With its ability to observe single microbial cells at nanometre resolution, to monitor structural dynamics in response to environmental changes or drugs, and to detect and manipulate single-cell surface constituents, atomic force microscopy (AFM) provides new insight into the structure–function relationships of cell envelopes. This emerging field of microbial nanoscopy should have an important impact on many disciplines of microbiology, including cellular and molecular microbiology, pathogenesis, diagnosis, antimicrobial therapy and environmental microbiology.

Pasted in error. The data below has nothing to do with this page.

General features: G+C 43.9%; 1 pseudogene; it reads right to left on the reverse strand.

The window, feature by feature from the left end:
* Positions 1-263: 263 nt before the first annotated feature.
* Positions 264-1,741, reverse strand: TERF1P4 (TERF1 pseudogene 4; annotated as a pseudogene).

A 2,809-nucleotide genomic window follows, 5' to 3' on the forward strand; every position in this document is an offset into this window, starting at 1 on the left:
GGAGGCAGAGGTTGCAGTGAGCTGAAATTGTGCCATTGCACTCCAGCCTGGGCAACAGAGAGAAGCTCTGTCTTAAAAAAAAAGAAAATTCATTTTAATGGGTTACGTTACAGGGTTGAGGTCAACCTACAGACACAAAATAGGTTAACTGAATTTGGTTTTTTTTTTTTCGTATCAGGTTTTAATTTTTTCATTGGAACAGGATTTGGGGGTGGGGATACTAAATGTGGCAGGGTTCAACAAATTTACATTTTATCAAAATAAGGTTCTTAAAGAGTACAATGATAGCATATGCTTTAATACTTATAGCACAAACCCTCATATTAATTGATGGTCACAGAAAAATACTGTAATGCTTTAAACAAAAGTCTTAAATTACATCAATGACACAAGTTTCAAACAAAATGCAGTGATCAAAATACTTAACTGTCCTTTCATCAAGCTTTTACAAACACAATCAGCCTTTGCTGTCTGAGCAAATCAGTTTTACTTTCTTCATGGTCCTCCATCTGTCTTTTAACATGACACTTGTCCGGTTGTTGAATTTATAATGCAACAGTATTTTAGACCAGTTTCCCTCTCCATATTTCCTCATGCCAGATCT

How cell envelope constituents are organised and how they interact with the environment are key questions in microbiology. Unlike other bioimaging tools, AFM provides information about the nanoscale surface architecture of living cells and about the localization and interactions of their individual constituents. These past years have witnessed remarkable advances in our use of the AFM molecular toolbox to observe and force probe microbial cells. Recent milestones include the real-time imaging of the nanoscale organization of cell walls, the quantification of subcellular chemical heterogeneities, the mapping and functional analysis of individual cell wall constituents and the analysis of the mechanical properties of single receptors and sensors.